On the palate the Margaux is very pretty and velvety. It has a very feminine charm. And his small weaknesses miraculously disappear with morels. The Poncié has menthol aspects. It is very pretty, old wood, with great charm due to its length. There is wood and coffee. This remarkably preserved wine is an example of the interest of Beaujolais de garde. The bitterness is compensated by the beautiful density.
When we are served side by side the Château Lafite Rothschild 1844 and the Château Lafite Rothschild 1858, we become aware that we are entering a world that is the grail of any wine lover. I observed the bottles my friend opened. The original bottles are very old. Recent labels show nothing special, except the vintage and there is a counter label which indicates that the wines were reconditioned at the castle in 1983. Everything appeared to me authentic.
The color of the wines is unreal, because there is not a gram of tile. There is ruby on the edges. The nose is elegant. The wines are very acid, but really elegant. Their youth is confounding. I find the 1844 much more brilliant, with a richness that evokes me Lafite 1961. It has a crazy structure, an incredible density. I find that crazy. We swim in the unreal, with incredible structures and rare aromatic power. The nose of 1858 is delicate. Some prefer the 1858 and I tell them that it is because he is the most bourguignon of the two. The 1844 has the breed and power of a great 1961 and the 1858 flourishes better and is progressively more elegant. But the 1844 conquered me. While I taste, my senses are alert to try to track a possible addition to these wines. But in my opinion it would be impossible to have these balances with wines that would not be completely homogeneous.
Joseph Henriot is an agronomist, so he wonders what would explain a specificity of prephylloxeric wines that would give them this longevity. I am not an expert on this issue, but my Swiss friends and I drank a lot of prephylloxeric wines and it is undeniable that there is a spectacular aging potential in them. Is it because they have been present for a millennium, these varieties felt well in those geological layers that suited them? This idea would please me.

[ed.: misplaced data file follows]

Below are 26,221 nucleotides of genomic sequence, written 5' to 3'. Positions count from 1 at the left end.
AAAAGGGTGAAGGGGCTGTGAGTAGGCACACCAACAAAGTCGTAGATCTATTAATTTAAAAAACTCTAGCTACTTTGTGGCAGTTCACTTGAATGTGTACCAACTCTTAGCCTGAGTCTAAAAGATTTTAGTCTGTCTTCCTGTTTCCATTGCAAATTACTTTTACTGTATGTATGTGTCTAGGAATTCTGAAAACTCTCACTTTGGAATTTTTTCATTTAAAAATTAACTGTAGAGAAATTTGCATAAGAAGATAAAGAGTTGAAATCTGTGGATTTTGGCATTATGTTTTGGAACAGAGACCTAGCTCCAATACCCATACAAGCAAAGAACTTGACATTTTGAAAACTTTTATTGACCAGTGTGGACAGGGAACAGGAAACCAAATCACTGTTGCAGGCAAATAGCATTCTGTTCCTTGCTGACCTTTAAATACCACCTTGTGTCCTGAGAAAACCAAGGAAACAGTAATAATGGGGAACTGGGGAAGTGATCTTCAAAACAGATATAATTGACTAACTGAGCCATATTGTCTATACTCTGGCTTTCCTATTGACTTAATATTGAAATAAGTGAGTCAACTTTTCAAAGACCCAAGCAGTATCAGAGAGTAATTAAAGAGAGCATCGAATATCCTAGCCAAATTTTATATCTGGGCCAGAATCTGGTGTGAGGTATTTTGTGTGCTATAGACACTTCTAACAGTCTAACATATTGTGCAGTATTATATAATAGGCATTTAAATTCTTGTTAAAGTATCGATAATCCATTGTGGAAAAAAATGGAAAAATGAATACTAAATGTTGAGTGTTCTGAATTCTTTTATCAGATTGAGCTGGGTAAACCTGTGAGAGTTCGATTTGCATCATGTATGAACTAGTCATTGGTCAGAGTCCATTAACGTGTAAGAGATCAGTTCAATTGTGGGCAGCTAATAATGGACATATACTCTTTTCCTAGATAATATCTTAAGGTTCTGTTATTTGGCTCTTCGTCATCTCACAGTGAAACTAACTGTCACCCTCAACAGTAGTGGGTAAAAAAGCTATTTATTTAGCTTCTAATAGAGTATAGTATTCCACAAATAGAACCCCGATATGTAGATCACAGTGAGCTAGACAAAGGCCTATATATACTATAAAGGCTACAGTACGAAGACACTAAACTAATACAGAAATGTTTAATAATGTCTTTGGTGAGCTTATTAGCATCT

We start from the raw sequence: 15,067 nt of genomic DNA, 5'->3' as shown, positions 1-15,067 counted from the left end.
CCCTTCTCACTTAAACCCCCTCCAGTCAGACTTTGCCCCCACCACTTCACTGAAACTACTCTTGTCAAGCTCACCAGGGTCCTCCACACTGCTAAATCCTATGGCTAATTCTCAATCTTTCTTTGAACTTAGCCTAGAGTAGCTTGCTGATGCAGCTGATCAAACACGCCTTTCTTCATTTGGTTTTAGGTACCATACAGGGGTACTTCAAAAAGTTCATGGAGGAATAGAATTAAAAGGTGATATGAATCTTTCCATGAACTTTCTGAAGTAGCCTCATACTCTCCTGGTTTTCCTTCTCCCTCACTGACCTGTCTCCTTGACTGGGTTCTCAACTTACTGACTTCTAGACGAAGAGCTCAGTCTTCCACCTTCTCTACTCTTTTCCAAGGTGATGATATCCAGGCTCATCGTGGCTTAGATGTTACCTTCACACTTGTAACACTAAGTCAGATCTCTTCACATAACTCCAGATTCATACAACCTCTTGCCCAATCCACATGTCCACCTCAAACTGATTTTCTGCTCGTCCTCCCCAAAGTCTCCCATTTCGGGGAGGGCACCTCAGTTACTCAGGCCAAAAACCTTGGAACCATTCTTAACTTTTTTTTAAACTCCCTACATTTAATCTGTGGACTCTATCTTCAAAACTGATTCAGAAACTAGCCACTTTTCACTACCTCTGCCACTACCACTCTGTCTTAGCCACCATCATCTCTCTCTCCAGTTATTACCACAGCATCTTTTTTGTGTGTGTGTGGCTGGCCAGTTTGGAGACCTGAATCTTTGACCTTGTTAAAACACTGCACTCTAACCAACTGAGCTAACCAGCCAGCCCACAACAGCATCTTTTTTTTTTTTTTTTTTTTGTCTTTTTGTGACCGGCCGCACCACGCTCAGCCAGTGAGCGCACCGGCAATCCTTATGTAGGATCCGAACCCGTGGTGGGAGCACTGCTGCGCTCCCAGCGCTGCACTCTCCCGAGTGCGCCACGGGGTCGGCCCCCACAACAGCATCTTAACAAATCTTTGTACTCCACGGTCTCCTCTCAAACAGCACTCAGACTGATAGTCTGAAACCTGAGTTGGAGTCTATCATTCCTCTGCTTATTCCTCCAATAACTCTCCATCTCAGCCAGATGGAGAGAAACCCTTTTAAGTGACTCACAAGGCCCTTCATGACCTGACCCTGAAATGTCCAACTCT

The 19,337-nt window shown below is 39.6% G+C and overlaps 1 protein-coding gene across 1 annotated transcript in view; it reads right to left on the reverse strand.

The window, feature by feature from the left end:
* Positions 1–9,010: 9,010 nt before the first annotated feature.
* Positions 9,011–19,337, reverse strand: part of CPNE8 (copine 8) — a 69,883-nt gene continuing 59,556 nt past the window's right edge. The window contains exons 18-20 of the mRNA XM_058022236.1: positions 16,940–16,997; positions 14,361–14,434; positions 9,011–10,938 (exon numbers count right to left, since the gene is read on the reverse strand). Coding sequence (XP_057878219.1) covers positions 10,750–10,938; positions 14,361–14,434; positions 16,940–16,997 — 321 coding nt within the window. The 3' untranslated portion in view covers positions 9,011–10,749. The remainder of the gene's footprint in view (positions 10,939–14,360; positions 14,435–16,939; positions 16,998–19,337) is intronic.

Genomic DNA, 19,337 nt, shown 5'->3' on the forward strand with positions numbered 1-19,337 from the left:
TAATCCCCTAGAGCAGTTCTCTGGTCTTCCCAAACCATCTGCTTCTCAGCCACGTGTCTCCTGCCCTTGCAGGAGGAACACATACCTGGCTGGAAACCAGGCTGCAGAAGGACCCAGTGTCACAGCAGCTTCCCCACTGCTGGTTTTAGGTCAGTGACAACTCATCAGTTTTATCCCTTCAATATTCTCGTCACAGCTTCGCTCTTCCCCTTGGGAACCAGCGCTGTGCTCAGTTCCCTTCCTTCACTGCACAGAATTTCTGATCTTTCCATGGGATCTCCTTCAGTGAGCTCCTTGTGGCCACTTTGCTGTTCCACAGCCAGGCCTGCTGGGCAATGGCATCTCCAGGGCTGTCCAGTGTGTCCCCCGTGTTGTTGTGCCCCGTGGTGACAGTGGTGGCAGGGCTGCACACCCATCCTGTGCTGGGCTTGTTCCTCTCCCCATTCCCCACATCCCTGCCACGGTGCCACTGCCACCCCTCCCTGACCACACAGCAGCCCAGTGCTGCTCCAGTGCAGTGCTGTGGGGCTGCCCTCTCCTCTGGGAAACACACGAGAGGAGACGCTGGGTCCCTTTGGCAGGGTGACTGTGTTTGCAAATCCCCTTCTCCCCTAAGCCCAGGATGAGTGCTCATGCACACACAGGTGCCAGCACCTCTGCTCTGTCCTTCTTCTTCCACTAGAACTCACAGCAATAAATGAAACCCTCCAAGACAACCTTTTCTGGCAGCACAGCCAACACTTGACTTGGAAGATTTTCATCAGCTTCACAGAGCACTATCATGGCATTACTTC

The time has come for the Beaune Greves Vigne de l’Enfant Jésus 1865. Joseph Henriot and Stéphane recall the story of the young Carmelite who had predicted that Anne of Austria would have a child and whose congregation was rewarded from this piece of land called Enfant Jésus. The nose of the wine is extremely bourguignon, with a confusing charm. What strikes me is the perfect balance of this wine with so unreal youth. I think this sublime wine is not the best of the three that I have drunk from this year for this wine. But we are at the top of what Burgundy has given in this historically grandiose year.
All my friends are almost K.O. seated so much the Chateau la Tour Blanche 1869 is of infinite perfection. The perfume is of rare power. On the palate, the wine is of an unheard-of charm. Despite its black color, there is almost no caramel and citrus fruits dominate. We often speak of sauternes who eat their sugar and I remember a Filhot 1858 drunk in this same place that had lost its sugar. This wine of 1869 has kept all its sugar and it is so powerful that it looks like a great Yquem and it evokes me a little the 1861 that I adored and for my Swiss friend it is the Yquem 1869 that he has already drunk three times. He thinks the two are alike. In my opinion this wine is “the” sauternes perfect, with an incomparable enjoyment in mouth. The fat of this wine on a sweet and citrus background is unique.
It is time to share with my friends the Cyprus Wine 1841. It is the only bottle of this year that I have and I took it by game, to offer a wine older than the 1844! The perfume of this wine is incredibly powerful. The feeling of alcohol is very strong. And what makes the charm, unique for me who is crazy about it, is that the strong alcohol is refreshed by a dominant pepper. And wine is a delicacy, mixing power, alcoholic strength with a finesse created by pepper. There is no other wine that has this infinite length.
We are all aware that we have just experienced something unique. Because the quality of all the wines was at the rendezvous. We have seen that wines can approach eternity. Not being the organizer of this dinner, I did not ask that we vote.
My vote would be: 1 - Château La Tour Blanche 1869, 2 - Château Lafite Rothschild 1844, 3 - Beaune Grèves Vigne de l’Enfant Jésus 1865, 4 - wine of Cyprus 1841, 5 - Château Lafite Rothschild 1858.
If I did not put first the Beaune Greves 1865 which was perfect, it is mainly because there was no novelty that this sauternes 1869 absolute perfection offered me. And the 1844 is so much above what I expected from these Lafite that it had to be crowned in good place.
The Bouchard House has created this unique opportunity to drink some of their cherished treasures and bring together lovers of ancient wines around bottles of legend. In my life as a collector - and drinker - of ancient wines, this is perhaps the biggest dinner I have ever been to (this was written in 2010 - other events have appeared since).
Thanks to Henriot and my friends for this unforgettable event.